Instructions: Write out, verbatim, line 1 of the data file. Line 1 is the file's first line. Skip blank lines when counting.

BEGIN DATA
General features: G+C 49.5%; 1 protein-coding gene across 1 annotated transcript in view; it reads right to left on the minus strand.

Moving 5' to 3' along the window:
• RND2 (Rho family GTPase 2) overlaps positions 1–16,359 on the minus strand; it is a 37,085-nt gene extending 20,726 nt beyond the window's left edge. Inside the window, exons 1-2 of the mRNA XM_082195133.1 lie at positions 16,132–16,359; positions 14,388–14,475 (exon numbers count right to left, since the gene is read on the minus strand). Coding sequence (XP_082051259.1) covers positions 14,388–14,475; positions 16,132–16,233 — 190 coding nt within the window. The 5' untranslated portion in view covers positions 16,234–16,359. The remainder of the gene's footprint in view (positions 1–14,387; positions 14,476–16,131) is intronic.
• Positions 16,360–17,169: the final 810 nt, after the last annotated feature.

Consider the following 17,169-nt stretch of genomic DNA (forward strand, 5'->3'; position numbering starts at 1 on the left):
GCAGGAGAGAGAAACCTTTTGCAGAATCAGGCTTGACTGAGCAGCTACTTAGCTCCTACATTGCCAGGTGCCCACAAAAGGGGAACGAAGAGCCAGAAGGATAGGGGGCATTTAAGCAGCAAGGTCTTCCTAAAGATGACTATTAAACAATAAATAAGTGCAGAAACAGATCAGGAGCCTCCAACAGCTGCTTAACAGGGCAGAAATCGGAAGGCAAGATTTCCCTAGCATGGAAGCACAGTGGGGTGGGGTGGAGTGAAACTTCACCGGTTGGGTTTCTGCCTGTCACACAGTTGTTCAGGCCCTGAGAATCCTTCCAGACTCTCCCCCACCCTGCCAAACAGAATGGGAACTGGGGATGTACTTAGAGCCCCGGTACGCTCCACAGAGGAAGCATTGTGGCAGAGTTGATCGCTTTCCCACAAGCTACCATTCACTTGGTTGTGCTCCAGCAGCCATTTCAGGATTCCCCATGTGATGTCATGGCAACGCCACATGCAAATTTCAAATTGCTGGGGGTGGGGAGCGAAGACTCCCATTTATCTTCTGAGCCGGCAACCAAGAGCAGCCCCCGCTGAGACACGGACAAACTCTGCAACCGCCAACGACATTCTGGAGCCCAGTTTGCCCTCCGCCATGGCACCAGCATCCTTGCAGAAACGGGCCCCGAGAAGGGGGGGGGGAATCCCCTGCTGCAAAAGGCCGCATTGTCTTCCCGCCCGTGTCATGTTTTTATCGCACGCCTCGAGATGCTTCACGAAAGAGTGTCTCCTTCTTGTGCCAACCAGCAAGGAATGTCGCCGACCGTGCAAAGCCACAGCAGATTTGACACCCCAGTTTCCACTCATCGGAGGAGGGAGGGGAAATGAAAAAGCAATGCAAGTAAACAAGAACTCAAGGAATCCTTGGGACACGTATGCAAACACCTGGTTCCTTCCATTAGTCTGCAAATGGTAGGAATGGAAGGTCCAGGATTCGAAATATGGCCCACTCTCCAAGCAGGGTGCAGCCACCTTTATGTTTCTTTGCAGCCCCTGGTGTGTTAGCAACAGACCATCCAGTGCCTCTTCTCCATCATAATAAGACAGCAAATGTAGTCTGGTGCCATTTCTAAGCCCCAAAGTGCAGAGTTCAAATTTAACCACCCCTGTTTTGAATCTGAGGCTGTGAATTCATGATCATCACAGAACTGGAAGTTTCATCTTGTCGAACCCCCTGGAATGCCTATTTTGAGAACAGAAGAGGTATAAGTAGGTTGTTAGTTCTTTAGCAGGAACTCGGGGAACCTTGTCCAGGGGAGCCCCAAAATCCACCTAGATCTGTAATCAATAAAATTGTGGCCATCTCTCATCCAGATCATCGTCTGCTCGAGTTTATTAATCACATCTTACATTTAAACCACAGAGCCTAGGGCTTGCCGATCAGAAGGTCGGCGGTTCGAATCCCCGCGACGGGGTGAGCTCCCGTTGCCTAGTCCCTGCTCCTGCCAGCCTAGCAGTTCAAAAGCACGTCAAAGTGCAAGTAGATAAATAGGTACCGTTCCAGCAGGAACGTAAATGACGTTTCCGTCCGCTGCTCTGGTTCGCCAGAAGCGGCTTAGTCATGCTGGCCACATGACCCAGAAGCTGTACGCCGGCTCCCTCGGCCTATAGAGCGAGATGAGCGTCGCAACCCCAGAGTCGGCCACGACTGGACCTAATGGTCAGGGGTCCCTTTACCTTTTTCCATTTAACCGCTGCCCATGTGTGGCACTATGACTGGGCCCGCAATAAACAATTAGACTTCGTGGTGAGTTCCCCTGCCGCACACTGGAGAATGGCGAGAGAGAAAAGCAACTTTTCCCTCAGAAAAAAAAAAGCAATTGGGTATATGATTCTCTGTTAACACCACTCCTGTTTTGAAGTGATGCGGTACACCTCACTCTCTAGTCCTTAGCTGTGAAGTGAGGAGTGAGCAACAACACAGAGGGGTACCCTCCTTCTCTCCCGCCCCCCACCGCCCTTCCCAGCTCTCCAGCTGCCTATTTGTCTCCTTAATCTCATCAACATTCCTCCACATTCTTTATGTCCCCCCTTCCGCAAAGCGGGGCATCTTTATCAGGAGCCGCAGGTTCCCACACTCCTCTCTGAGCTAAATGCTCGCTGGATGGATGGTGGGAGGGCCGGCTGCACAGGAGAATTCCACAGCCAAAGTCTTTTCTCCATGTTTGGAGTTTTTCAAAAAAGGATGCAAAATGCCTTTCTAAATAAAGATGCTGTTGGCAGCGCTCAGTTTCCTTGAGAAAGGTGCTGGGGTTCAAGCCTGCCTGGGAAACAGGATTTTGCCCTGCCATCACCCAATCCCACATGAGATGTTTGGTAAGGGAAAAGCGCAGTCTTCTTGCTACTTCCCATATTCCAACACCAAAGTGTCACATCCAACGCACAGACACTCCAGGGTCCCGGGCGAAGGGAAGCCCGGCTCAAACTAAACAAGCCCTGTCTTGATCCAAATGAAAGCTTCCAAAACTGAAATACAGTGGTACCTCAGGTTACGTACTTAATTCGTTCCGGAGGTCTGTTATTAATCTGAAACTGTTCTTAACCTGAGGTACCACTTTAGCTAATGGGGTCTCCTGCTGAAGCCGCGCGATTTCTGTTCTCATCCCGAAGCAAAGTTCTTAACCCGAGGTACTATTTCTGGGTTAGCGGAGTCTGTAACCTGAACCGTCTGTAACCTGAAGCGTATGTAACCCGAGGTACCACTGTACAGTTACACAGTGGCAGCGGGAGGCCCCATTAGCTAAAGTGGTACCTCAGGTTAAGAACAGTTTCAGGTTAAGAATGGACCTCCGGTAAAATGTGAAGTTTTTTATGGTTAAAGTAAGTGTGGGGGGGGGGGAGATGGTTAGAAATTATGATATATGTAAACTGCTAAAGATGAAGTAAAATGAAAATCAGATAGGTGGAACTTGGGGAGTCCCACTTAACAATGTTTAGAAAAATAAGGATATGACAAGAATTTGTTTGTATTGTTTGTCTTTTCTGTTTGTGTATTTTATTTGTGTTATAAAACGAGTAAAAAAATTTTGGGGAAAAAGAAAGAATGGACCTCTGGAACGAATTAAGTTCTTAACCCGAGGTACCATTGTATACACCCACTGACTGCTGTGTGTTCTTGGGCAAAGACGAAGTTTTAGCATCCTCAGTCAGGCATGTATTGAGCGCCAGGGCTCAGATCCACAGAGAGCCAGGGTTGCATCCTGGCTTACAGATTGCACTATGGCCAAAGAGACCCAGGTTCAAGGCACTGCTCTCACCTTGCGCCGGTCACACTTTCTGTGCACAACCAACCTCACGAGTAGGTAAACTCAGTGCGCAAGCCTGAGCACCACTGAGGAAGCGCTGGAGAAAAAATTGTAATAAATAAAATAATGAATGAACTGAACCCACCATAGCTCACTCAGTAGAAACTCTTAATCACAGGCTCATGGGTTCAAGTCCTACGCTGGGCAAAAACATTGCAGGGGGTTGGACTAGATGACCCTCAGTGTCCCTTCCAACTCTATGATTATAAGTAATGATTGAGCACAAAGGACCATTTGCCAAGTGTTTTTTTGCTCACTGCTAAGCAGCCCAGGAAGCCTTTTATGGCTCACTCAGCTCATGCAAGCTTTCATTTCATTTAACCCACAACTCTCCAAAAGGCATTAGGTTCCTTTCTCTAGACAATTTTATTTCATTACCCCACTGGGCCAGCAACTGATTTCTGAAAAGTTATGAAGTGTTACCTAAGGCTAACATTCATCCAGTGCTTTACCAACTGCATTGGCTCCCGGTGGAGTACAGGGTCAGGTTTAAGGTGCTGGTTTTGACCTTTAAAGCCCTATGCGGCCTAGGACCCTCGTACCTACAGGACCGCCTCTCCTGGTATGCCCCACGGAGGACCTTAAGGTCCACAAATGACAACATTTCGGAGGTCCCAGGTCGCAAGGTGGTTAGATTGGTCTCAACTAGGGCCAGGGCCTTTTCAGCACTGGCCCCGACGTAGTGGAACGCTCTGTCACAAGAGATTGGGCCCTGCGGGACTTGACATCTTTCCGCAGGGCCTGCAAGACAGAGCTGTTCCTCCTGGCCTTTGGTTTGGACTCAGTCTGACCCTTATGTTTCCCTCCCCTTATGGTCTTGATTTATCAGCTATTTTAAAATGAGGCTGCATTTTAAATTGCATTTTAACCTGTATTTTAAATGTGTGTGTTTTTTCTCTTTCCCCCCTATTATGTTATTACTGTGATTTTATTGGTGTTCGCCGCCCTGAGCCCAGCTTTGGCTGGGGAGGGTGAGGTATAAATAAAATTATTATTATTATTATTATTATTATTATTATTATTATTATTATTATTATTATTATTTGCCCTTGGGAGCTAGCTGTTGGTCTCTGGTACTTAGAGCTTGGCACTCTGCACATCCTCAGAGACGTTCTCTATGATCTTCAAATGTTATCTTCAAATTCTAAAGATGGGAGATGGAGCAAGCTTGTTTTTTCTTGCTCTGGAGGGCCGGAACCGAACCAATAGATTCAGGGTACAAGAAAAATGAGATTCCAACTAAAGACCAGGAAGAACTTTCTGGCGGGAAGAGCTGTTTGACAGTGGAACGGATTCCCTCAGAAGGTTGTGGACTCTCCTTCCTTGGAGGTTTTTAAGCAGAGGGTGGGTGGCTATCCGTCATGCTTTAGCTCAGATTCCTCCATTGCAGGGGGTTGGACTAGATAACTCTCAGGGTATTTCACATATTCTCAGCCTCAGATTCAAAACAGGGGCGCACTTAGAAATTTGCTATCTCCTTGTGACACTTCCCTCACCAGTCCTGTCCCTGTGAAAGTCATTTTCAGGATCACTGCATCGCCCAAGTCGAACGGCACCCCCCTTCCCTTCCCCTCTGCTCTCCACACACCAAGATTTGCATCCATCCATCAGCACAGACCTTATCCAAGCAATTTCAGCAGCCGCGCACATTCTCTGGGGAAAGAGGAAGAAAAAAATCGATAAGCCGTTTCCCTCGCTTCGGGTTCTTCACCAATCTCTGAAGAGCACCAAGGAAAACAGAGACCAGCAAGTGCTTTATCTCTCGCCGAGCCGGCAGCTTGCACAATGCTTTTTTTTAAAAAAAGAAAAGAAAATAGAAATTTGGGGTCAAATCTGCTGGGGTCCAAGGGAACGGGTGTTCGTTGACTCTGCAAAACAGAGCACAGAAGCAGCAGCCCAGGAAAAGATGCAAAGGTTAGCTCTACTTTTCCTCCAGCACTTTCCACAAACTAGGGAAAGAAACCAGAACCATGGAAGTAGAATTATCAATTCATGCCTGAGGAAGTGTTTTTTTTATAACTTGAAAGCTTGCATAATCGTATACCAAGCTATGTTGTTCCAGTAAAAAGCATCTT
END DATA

General features: G+C 49.5%; 1 protein-coding gene across 1 annotated transcript in view; it reads right to left on the minus strand.